The old peony 'Edulis Superba' produced a far better than usual flower for me this year, but I am ashamed of my peonies this year. They show the sw,-2 sk,1 disgraceful neglect they have suffered.

They are all blooming, but they are far from showing their true splendor, simply because I allowed weeds to strangle them for several months in the past two years.

Fortunately, if I ever get out there -- other people have 24 hours a day but I seem to have less -- I know how to revive them.

Years ago I rented a house in which some half-dead peonies were found. I pulled weeds away, kept the soil scratched, watered every week or two and gave very discreet (starting with a couple of tablespoons) doses of dehydrated cow manure and an occasional teaspoon of Epsom salts. Within a year the peony (which was the old red-flecked white 'Festiva Maxima') showed great improvement and within another year or so produced 20 nice stems and magnificent huge flowers.

Peonies are tolerant, which is why you find them in old gardens when everything else is gone except a gnarled rose or two, but they are organic creatures and cannot live without light and water. A few weeks of smothering by bindweed, a horror repeated two years in a row, will damage even the most robust established peony.

I mention this shame in case you notice your own peonies have "gone back" a good bit from their former state, and to assure you that a little continuing care will work wonders.

Another old pink kind, 'Monsieur Jules Elie,' has been rather swamped by a vigorous rose, the old Portland variety called 'Jacques Cartier' or 'Marquise Bocella' (two names but one rose) so that the two are tangled in a smother of silver-pink bloom. Very pretty, to my eye, but the rose must be hauled back off the peony as soon as flowering ends.

People sometimes ask about rooting clematis, which I take to be a simple matter. The trouble comes from the accidents liable to occur in the year or two years elapsing between the time the cuttings are taken and the time they may safely be planted out to take care of themselves.

You take a clematis leaf with the stem it is on. About an inch or inch and a half of stem. Down to the first node below your leaf. That is, down to where the leaf below your leaf sprouts from the stem.

Then you cut off the lower leaf entirely, and you cut off the central leaflet (there are three leaflets making the leaf) of the leaf you keep. You mix one part good loam, two parts peat moss and three parts sand and sterilize this. (Boil, bake or any way you like.) Of course this is done before you take the cuttings, and once the soil mixture is in pots and firmed down a little, you push the little clematis stems in, down to the point the leaflets barely clear the soil.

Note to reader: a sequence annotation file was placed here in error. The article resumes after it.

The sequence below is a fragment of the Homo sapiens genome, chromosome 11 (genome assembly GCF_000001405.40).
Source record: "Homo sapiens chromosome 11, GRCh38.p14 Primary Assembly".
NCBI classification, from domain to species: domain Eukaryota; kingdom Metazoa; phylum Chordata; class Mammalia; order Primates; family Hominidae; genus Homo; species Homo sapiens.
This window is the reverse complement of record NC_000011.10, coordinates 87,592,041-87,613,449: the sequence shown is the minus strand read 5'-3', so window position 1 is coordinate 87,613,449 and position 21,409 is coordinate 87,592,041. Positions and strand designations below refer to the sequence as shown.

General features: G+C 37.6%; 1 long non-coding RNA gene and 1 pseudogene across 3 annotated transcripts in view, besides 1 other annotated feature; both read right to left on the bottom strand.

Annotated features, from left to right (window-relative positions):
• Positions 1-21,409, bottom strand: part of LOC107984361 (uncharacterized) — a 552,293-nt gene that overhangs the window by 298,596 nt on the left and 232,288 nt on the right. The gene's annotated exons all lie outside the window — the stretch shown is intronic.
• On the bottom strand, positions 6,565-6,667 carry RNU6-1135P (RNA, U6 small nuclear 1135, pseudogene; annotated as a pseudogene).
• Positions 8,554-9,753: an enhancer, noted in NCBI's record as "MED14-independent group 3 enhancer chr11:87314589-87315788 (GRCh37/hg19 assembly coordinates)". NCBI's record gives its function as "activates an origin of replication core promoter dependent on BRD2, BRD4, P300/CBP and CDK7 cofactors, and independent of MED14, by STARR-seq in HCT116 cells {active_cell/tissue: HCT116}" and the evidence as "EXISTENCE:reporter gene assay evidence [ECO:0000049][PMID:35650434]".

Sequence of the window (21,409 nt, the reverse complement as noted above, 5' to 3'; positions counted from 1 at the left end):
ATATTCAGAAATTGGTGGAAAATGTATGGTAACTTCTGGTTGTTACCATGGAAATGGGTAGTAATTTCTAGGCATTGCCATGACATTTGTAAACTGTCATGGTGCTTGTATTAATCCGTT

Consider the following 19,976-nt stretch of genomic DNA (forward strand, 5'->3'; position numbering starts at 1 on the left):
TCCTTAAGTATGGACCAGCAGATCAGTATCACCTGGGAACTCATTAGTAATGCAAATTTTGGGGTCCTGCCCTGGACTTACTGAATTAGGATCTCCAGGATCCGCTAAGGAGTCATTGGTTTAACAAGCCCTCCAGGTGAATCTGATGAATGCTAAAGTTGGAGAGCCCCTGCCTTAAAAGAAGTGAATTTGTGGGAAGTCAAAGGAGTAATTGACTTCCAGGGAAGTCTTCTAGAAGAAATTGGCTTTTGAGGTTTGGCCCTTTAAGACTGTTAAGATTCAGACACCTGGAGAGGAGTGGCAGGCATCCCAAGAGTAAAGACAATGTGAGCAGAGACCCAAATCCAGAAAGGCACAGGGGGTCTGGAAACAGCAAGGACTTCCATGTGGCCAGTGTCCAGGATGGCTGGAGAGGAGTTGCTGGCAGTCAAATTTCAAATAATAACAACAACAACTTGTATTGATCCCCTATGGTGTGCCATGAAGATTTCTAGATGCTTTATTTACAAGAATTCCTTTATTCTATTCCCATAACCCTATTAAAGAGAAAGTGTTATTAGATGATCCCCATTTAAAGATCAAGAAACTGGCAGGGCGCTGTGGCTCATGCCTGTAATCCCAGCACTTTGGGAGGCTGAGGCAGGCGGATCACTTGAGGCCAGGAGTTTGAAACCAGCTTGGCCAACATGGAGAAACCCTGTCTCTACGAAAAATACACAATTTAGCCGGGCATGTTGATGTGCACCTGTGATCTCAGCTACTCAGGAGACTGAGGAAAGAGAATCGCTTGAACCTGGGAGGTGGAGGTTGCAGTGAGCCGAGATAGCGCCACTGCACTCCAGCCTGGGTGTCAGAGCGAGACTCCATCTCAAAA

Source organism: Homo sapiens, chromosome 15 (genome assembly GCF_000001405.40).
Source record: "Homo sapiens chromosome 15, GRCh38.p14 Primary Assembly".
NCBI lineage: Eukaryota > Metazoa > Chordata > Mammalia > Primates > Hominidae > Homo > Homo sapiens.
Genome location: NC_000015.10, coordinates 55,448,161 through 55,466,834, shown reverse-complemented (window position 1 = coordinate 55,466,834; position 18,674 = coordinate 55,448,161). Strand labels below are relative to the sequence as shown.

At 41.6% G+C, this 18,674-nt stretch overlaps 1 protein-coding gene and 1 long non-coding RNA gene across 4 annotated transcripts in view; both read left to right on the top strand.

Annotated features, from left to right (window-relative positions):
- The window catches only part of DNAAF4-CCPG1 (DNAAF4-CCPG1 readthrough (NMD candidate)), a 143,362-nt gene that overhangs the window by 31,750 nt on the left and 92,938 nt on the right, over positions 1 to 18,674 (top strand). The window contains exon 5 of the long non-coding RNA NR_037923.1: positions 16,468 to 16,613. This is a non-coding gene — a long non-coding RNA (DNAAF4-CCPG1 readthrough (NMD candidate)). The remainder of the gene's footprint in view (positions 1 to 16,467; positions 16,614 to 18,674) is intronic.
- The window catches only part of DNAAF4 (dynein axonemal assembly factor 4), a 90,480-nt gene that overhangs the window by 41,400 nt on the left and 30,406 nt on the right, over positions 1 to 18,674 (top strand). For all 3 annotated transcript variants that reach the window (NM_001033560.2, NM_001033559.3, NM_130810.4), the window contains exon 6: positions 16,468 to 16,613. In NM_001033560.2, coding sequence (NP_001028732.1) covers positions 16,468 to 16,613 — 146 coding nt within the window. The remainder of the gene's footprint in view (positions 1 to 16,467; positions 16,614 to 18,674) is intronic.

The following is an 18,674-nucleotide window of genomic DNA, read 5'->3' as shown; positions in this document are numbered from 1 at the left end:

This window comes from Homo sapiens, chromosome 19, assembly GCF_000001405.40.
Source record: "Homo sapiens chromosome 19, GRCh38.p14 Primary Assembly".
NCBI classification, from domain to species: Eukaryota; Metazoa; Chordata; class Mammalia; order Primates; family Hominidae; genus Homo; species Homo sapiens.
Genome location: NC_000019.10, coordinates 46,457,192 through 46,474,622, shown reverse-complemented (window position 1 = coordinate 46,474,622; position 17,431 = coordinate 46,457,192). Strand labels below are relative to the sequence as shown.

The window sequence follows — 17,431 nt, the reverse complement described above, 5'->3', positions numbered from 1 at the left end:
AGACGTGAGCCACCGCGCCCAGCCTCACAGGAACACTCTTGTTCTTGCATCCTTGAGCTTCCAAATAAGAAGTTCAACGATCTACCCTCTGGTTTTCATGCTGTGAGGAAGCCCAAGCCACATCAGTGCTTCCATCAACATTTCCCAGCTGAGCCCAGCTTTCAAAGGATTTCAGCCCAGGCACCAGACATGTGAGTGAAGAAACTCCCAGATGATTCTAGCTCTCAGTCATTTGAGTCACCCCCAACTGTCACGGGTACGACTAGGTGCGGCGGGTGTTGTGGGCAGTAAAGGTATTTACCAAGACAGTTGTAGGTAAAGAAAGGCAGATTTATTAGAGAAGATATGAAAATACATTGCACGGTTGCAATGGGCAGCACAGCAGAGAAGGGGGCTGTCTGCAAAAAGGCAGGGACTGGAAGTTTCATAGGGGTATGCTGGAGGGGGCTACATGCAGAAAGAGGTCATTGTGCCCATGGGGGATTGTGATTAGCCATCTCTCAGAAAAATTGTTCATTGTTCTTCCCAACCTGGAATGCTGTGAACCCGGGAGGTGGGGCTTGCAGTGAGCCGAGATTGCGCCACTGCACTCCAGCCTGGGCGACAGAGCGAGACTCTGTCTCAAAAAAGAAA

Now you keep them from wilting. A plastic bag over the pot will do, if you don't have a propagating unit. Christopher Lloyd, a great authority on clematis, says they do not respond well to mist systems.

If you use a plastic bag over the pot, hold the plastic up with small sticks set in the soil mixture. You do not want the plastic pressing down on the small cuttings.

Within three or four weeks the cuttings should root, I believe, though that should make no great difference to you, because you leave them in the pot -- you do not even dream of transplanting them when they are small.

Once you see new growth (or even earlier if you see any signs of rot or damping off or fungus, take the plastic off. Do this gradually, if you can, so the little plants get used to the changed air about them.

If you take the cuttings right this instant (as you should) you keep them in the pot until next spring or even fall after next, then plant them in larger pots. If they have been in the pot more than a year, plant them directly into the garden.

You want to give them all the light you can, short of having them wilt and wither. Mine at the moment are on a table in a sort of garden arbor covered pretty much with vines. The east sun hits them, then the vines shade them through most of the day, but the light is fairly strong.

Once they are growing vigorously you give them little sticks to grow on. Some will grow more quickly than others. You need to use common sense, but more than that you need to pay attention to such things as cats knocking over the pots, or going away for two weeks -- somebody will have to keep the pots watered.

I do not begrudge propagators a good price for producing garden plants. They earn it. But if you want to try, it certainly doesn't cost anything, and you may like having a dozen of your favorite clematis rather than just one. If you really get going and have success, you could give plants to gardeners just getting started.

I might add that despite the usual spring misery of thunderstorms just as the irises and roses hit their stride, I have been pleased with the great seven-inch blooms of the white clematis 'Henryi' sprinkled throughout a couple of branches of the pink climbing rose 'Mme. Gregoire Staechelin.'

I rooted the clematis about three years ago by layering -- that is, taking a trailing stem of clematis plant and setting a brick on it, on the ground. After a year it is rooted (beneath the brick) and is cut off from the main plant, dug up and moved where you want it.